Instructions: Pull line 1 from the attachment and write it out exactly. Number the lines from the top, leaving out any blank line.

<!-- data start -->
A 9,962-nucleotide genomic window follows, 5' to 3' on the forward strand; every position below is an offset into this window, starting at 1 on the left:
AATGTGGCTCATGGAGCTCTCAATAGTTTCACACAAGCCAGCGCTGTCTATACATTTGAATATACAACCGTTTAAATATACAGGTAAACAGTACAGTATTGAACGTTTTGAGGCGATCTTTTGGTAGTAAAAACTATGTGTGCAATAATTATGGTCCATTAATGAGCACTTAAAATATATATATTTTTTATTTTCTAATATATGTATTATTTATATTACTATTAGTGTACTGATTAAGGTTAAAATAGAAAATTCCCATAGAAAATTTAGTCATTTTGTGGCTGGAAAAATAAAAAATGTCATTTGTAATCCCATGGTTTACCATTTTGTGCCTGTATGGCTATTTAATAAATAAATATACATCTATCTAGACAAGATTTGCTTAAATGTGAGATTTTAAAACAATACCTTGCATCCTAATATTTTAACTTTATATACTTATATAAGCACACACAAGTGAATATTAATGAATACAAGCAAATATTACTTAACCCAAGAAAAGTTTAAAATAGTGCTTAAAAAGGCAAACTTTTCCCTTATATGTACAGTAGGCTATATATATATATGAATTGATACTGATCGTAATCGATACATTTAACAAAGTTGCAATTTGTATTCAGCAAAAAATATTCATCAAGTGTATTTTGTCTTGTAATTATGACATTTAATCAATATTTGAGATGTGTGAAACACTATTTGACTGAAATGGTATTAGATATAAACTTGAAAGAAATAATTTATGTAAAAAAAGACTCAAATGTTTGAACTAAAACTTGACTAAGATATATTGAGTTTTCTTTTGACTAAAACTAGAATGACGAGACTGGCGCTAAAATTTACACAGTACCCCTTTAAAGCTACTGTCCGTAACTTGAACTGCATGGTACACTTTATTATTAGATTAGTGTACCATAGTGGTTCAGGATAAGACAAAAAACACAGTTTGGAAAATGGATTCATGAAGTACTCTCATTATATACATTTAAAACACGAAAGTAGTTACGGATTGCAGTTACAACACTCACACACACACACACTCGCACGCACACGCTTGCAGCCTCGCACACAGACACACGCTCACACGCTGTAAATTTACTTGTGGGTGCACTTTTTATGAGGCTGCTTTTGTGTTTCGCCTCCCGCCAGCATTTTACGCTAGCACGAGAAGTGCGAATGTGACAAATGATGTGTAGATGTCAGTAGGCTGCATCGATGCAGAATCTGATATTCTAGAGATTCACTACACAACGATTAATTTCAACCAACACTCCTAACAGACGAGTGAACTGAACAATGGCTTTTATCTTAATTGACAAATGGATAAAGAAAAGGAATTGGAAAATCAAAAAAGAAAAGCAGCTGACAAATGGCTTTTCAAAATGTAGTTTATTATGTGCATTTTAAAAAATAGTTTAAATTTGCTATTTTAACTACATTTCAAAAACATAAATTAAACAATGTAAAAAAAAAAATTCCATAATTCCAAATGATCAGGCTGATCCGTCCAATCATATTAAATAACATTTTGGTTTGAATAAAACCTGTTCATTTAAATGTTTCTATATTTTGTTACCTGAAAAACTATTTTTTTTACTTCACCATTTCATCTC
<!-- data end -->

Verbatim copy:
A 9,962-nucleotide genomic window follows, 5' to 3' on the forward strand; every position below is an offset into this window, starting at 1 on the left: